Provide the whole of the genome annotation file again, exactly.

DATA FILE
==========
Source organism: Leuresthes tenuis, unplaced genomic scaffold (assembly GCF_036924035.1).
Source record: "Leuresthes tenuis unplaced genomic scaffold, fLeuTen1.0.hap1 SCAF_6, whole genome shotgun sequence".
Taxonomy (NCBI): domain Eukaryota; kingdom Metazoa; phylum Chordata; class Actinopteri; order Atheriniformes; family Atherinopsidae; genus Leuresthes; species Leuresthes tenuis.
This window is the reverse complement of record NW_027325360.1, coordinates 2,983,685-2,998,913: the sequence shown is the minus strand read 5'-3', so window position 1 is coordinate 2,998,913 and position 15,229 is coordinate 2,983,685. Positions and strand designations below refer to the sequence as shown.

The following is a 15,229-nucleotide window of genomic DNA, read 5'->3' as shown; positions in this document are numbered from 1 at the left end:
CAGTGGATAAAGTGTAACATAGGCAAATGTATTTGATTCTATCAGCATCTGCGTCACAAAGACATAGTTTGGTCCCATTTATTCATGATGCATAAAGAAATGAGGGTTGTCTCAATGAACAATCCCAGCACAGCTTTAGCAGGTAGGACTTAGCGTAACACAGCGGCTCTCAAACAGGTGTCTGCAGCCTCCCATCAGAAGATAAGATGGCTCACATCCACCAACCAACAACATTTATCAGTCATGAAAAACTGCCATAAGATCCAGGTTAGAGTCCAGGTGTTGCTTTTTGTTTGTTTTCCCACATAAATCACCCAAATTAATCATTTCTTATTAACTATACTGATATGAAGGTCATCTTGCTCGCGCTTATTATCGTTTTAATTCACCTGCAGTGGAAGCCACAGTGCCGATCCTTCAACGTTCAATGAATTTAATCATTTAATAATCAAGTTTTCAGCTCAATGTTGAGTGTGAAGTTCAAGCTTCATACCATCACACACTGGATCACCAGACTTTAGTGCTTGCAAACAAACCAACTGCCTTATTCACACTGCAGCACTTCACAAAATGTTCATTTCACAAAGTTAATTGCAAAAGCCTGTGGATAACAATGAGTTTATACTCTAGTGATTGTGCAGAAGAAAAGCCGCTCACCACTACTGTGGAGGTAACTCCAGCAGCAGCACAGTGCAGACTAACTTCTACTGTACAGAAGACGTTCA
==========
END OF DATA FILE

Source organism: Leuresthes tenuis, unplaced genomic scaffold (assembly GCF_036924035.1).
Source record: "Leuresthes tenuis unplaced genomic scaffold, fLeuTen1.0.hap1 SCAF_6, whole genome shotgun sequence".
Taxonomy (NCBI): domain Eukaryota; kingdom Metazoa; phylum Chordata; class Actinopteri; order Atheriniformes; family Atherinopsidae; genus Leuresthes; species Leuresthes tenuis.
This window is the reverse complement of record NW_027325360.1, coordinates 2,983,685-2,998,913: the sequence shown is the minus strand read 5'-3', so window position 1 is coordinate 2,998,913 and position 15,229 is coordinate 2,983,685. Positions and strand designations below refer to the sequence as shown.

The following is a 15,229-nucleotide window of genomic DNA, read 5'->3' as shown; positions in this document are numbered from 1 at the left end:
CAGTGGATAAAGTGTAACATAGGCAAATGTATTTGATTCTATCAGCATCTGCGTCACAAAGACATAGTTTGGTCCCATTTATTCATGATGCATAAAGAAATGAGGGTTGTCTCAATGAACAATCCCAGCACAGCTTTAGCAGGTAGGACTTAGCGTAACACAGCGGCTCTCAAACAGGTGTCTGCAGCCTCCCATCAGAAGATAAGATGGCTCACATCCACCAACCAACAACATTTATCAGTCATGAAAAACTGCCATAAGATCCAGGTTAGAGTCCAGGTGTTGCTTTTTGTTTGTTTTCCCACATAAATCACCCAAATTAATCATTTCTTATTAACTATACTGATATGAAGGTCATCTTGCTCGCGCTTATTATCGTTTTAATTCACCTGCAGTGGAAGCCACAGTGCCGATCCTTCAACGTTCAATGAATTTAATCATTTAATAATCAAGTTTTCAGCTCAATGTTGAGTGTGAAGTTCAAGCTTCATACCATCACACACTGGATCACCAGACTTTAGTGCTTGCAAACAAACCAACTGCCTTATTCACACTGCAGCACTTCACAAAATGTTCATTTCACAAAGTTAATTGCAAAAGCCTGTGGATAACAATGAGTTTATACTCTAGTGATTGTGCAGAAGAAAAGCCGCTCACCACTACTGTGGAGGTAACTCCAGCAGCAGCACAGTGCAGACTAACTTCTACTGTACAGAAGACGTTCA